- Focus on one task, or priority, at a time. Choose your top priority off of your list and begin there. When you’ve completed this task, you will feel a sense of accomplishment for being able to highlight it off of your list. Once you have finished the most important task, choose which tasks are the next two important, and continue so on. Once you have learned this method, your lists will not feel as intimidating.
- Manage your expectations. The sooner you can learn to understand that your to-do list will never, ever be fully done. Instead of only feeling successful when your lists are completed, find the same relief in finishing any task you manage each day. Even if it is only the laundry or dishes.
- Work on your task for short amounts of time. If you are facing a task that seems impossible, just begin the task for a few minutes at a time. Little by little, this will help you to finish the project without overwhelming yourself or your mind.
- Be mindful. When your mind is scattered and being pulled in thirteen different ways, you lessen your own ability to function, process, and complete tasks. Work on focusing on one task at a time.
- “Touch it once.” Most all organization experts and therapists will tell you that you should only touch a piece of paper once. This means when the mail comes, you should take time to read each piece (when necessary) and do the task, complete the bill, or file the document where it goes the FIRST time. Many people will make a pile for themselves to visit at a later date, but then lose these documents or the pile before they have had a chance to go through it.
- Set up systems. You should find simple systems to implement that can help you with the day to day functions of the caregiver. This will help to prevent any wasting time and bring consistency to your caregiving routine. There are many cell phone apps and programs that can help you track appointments, medication schedules, and more.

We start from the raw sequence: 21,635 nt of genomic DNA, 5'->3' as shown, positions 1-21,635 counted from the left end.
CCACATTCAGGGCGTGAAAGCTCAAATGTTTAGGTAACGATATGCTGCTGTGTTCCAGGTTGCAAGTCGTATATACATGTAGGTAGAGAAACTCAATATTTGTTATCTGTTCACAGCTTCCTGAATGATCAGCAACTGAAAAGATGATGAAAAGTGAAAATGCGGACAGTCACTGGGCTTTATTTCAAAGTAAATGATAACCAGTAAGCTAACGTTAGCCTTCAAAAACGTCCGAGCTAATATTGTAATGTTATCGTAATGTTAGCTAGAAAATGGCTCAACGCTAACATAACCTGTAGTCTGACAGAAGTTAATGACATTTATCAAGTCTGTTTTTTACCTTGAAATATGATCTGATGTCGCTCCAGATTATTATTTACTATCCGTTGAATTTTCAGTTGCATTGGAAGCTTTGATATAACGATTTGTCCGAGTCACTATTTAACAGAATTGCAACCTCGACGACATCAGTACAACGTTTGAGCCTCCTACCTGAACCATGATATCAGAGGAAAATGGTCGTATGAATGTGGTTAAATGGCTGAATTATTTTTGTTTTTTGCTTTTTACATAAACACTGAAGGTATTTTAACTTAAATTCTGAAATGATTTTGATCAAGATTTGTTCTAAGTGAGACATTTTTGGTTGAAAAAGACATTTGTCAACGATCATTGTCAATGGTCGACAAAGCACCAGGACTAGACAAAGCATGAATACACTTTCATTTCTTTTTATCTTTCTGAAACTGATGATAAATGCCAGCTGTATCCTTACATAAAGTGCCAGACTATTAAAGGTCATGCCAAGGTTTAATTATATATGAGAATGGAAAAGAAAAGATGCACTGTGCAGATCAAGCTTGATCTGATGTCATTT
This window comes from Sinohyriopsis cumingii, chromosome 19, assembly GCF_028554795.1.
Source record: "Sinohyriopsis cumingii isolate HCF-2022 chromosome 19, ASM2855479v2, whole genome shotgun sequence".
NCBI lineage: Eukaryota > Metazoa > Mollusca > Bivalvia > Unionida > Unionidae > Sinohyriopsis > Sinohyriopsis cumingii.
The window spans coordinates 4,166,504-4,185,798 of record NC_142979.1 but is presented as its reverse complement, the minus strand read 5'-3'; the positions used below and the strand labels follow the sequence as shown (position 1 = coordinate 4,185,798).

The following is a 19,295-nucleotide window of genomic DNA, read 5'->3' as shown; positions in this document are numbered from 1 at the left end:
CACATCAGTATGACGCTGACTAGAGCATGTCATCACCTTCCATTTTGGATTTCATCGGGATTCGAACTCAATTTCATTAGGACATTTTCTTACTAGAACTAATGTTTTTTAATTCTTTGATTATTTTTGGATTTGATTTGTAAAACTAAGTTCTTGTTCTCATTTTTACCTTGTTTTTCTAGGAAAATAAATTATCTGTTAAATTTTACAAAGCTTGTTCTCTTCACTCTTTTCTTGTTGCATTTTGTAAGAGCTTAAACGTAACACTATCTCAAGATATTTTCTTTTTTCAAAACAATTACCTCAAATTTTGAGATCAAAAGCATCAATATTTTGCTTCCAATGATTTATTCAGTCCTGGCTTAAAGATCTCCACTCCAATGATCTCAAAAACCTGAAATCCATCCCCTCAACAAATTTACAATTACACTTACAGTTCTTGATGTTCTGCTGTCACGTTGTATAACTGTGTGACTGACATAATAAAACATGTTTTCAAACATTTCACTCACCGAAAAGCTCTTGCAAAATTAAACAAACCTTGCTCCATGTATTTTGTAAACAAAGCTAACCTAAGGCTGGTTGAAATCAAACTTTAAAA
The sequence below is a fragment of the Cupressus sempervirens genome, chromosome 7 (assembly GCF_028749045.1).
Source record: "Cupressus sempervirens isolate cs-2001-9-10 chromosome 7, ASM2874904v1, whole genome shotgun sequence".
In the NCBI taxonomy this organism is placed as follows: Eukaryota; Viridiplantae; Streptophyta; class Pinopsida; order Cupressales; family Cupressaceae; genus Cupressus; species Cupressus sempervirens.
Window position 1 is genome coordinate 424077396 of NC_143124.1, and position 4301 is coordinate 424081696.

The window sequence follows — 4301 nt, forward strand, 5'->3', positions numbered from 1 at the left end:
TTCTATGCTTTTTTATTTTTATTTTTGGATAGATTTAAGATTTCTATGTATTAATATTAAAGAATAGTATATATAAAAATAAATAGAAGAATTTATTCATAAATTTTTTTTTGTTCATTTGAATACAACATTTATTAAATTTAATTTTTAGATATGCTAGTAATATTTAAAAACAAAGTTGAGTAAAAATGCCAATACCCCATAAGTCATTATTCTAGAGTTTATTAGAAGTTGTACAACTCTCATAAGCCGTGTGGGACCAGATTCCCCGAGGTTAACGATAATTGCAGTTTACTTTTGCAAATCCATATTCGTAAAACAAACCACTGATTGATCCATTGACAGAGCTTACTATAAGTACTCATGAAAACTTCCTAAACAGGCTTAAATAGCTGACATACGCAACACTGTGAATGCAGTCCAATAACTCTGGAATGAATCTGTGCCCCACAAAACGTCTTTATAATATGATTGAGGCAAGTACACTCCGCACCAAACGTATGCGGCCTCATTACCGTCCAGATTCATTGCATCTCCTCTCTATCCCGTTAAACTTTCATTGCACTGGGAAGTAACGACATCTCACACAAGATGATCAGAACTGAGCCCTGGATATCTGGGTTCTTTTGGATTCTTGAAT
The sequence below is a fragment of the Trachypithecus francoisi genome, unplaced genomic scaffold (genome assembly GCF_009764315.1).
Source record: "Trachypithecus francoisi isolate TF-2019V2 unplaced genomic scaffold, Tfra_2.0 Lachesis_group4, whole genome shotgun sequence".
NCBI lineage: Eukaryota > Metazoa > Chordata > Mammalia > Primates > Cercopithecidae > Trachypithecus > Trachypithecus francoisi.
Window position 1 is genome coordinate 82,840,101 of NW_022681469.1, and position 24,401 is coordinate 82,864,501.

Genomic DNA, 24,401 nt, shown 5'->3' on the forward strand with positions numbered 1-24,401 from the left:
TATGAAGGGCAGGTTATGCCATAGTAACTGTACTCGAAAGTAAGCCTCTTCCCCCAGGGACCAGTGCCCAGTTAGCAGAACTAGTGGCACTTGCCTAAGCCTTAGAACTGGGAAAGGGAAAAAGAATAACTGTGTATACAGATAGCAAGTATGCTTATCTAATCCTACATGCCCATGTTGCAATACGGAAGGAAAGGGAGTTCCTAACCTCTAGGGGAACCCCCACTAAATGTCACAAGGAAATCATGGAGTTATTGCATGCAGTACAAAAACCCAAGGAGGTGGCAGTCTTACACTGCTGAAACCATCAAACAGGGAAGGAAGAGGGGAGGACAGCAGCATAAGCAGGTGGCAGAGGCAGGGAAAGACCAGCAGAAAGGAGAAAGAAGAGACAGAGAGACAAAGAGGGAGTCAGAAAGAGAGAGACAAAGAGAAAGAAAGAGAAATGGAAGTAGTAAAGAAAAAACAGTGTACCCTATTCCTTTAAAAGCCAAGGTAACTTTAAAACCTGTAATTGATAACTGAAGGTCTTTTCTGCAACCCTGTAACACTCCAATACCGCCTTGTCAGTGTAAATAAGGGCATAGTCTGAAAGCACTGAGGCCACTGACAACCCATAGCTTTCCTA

- Define roles and responsibilities. Clear roles help to prevent arguments and fights in the future. Even if the roles may change at some point, clearly defining them at the beginning can help to save turmoil. This means that the patient and family members can decide who will help with medical records, who will help with everyday living, who will handle the finances, and so on. This might be one person, or many members of the family stepping in to assist.
- Plan ahead. You will always be able to save time if you’ve had a chance to think the situation through and are prepared for any outcomes that could arise.
Taking care of yourself while caregiving can be a challenge in itself. Finding the time to prioritize yourself while ensuring your patient is getting all they need can feel very lonely and isolating. By taking steps to help manage your time and stay sane, you can help yourself to remain less stressed and productive in your own life.
If you have questions about reducing your stress to be a better bodied caregiver, contact your doctor, therapist, or reach out to our Reclaiming Intimacy Through H.O.P.E. team.
Goyer, Amy. Juggling Life, Work and Caregiving. ISBN9781634251631